The same problems come up again and again in discussions of what Japan needs to do to revive its economy.
The first is low white-collar productivity. The second is an ageing population. The third is gender equality.
Now Japan's government is poised to attack all three problems at once, launching an assault on one of the central features of the country's corporate culture - long working hours.
Japan is legendary for its work ethic. You wouldn't know this from the official statistics, which show Japanese working hours converging with US levels: I suspect the Japanese numbers are understated. Many more salaried workers in the US are exempt from overtime rules than in Japan.
Therefore, Japanese bosses have a bigger incentive than their US counterparts to force their white-collar employees to work overtime.
In any case, surveys find that unpaid overtime is significant. Additionally, much of Japan's working hour decline comes from a compositional shift from full-time to part-time work - in other words, underemployment. Full-time workers in Japan still work longer than their US counterparts.
The harm from long working hours goes beyond stress, psychiatric issues and health problems. Overwork might also be a factor behind the country's low productivity. Stanford economist John Pencavel has shown that if people work more than 60 hours a week, their output flatlines or even declines.
Putting in long hours might convince your boss that you're a diligent employee, but after a point it becomes self-defeating. But the biggest consequence of overwork could be its destructive impact on family. In Japan, the tradition of eating dinner with the family is long gone.
Many full-time workers - men in particular - don't get home until late at night. That makes childcare almost impossible for households with two full-time earners.
Women are thus forced to choose between careers and childbearing, which contributes to the country's low fertility rate and ageing population. And since women are far more likely than men to choose to stay home with the kids, the culture of long work hours also keeps women from advancing in the workplace.
So Japan's long hours hurt the economy, personal health and families, all for little economic benefit. Something needs to be done. Fortunately, the administration of Prime Minister Shinzo Abe is aware of the problem, and is taking steps to address it.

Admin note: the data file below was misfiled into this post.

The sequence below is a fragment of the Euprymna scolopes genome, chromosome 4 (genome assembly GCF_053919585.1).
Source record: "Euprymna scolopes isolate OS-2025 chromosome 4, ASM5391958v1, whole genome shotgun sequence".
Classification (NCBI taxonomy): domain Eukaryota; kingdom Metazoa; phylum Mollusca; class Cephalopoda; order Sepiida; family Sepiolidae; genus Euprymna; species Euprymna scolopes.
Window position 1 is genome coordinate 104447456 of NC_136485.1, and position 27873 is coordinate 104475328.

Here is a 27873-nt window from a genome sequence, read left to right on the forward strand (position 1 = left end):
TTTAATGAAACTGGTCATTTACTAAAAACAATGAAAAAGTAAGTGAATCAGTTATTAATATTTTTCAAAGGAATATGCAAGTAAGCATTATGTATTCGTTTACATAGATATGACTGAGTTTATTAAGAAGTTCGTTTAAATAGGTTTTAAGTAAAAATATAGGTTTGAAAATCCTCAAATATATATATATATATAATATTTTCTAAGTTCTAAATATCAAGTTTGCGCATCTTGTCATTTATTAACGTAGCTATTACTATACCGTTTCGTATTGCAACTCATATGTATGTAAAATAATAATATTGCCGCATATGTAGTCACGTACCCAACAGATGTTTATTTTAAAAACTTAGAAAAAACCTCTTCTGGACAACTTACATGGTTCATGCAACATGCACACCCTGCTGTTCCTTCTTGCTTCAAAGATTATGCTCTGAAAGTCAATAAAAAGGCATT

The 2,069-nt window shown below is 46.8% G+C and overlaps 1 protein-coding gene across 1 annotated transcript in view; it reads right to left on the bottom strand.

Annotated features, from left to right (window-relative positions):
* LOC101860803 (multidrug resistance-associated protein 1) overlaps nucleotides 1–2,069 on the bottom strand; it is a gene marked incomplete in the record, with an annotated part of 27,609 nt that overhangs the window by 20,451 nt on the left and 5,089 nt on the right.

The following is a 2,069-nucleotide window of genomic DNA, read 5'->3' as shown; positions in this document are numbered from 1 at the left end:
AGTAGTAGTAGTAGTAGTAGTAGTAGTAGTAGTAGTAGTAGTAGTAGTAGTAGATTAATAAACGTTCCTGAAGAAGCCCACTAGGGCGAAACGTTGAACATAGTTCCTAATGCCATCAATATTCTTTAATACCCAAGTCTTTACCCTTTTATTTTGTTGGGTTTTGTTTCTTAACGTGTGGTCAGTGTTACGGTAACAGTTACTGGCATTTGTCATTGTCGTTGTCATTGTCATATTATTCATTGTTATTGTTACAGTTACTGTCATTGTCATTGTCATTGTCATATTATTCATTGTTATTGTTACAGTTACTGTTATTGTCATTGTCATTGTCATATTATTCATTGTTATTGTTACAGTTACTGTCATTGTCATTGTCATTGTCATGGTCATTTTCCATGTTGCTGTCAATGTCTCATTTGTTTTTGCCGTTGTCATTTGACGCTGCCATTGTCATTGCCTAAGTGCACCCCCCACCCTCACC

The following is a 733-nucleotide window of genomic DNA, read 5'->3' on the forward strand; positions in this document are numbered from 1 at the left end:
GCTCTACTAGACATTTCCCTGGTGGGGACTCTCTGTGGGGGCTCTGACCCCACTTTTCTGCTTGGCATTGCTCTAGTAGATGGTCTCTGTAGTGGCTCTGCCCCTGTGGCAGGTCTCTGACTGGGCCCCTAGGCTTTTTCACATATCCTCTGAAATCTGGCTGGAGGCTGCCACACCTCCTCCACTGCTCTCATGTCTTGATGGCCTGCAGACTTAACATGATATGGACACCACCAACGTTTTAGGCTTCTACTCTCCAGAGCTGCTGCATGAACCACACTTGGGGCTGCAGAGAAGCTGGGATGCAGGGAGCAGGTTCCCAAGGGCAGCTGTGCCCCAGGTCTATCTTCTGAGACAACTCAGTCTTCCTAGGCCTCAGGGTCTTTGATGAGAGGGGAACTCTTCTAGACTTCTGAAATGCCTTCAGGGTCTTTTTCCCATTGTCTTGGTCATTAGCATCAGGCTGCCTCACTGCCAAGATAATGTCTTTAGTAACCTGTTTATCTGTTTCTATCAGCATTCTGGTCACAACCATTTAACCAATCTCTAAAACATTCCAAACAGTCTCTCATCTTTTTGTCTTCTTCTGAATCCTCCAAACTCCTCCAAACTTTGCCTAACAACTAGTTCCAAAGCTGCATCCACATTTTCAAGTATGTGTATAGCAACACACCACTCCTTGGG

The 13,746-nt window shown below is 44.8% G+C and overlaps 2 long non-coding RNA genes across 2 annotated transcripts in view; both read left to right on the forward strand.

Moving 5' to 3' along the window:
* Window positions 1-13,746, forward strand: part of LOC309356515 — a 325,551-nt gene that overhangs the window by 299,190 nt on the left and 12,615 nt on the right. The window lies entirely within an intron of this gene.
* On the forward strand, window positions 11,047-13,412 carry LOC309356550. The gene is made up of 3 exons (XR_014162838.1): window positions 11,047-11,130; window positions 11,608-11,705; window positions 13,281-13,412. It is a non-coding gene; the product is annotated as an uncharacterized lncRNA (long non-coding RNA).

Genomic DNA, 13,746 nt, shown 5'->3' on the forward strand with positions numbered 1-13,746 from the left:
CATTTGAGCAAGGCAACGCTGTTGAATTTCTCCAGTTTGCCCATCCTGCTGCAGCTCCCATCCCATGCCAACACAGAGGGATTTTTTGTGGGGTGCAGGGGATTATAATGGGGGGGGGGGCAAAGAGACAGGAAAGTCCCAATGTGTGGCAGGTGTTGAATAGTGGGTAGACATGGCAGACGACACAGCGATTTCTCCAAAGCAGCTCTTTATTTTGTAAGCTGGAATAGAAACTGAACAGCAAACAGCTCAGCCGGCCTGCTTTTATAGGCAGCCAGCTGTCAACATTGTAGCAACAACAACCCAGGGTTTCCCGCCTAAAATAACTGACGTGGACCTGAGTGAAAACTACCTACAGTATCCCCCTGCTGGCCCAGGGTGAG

First, Mr Abe is drawing up new rules to cap overtime hours. These will only be effective if they are enforced, of course. But according to economist and government policy adviser Akiko Kamesaka, the government is preparing to send inspectors to make sure that office lights are switched off after certain hours. That kind of top-down policy might seem unthinkable to many in the US, but it might be the only way to force hidebound, ageing Japanese managers to change.
Another idea is to nudge Japanese companies to let employees take their work home with them. Japan has traditionally lagged behind other rich countries in allowing workers to substitute working at home for office time, and Mr Abe's advisers have long been suggesting ways to fix the disparity through deregulation and bureaucratic pressure on businesses. Already, government efforts and natural cultural change seem to be having an effect - more than a third of large Japanese companies recently claimed to be implementing work-from-home systems.
These reforms, if successful, will have at least two big positive effects. They will force conservative Japanese managers to change their mindset regarding work itself - bosses will have to find ways to get their employees to work smarter, not harder.
The changes will also benefit Japanese families, allowing parents to be home with the kids while they work. That will make childcare easier (increasing the fertility rate), and will help women win economic equality. In the long run, shorter hours for full-time employees could also help close the gap between full-time and part-time workers in Japan.
As things stand, the employment system is hugely unfair, since it's very hard to switch from the dead-end part-time track to the upwardly mobile full-time track. But if full-time employees work more reasonable work weeks, companies will have less reason to maintain two different kinds of employment.
That could give the government an opening to push companies towards providing equal pay for equal work, something Mr Abe himself has advocated.
So Japan may finally be addressing its most infamous corporate culture problem. The days of the exhausted salaryman nodding off on the midnight train might soon be gone for good, replaced by a new emphasis on efficiency, productivity and family time. It would be a welcome change.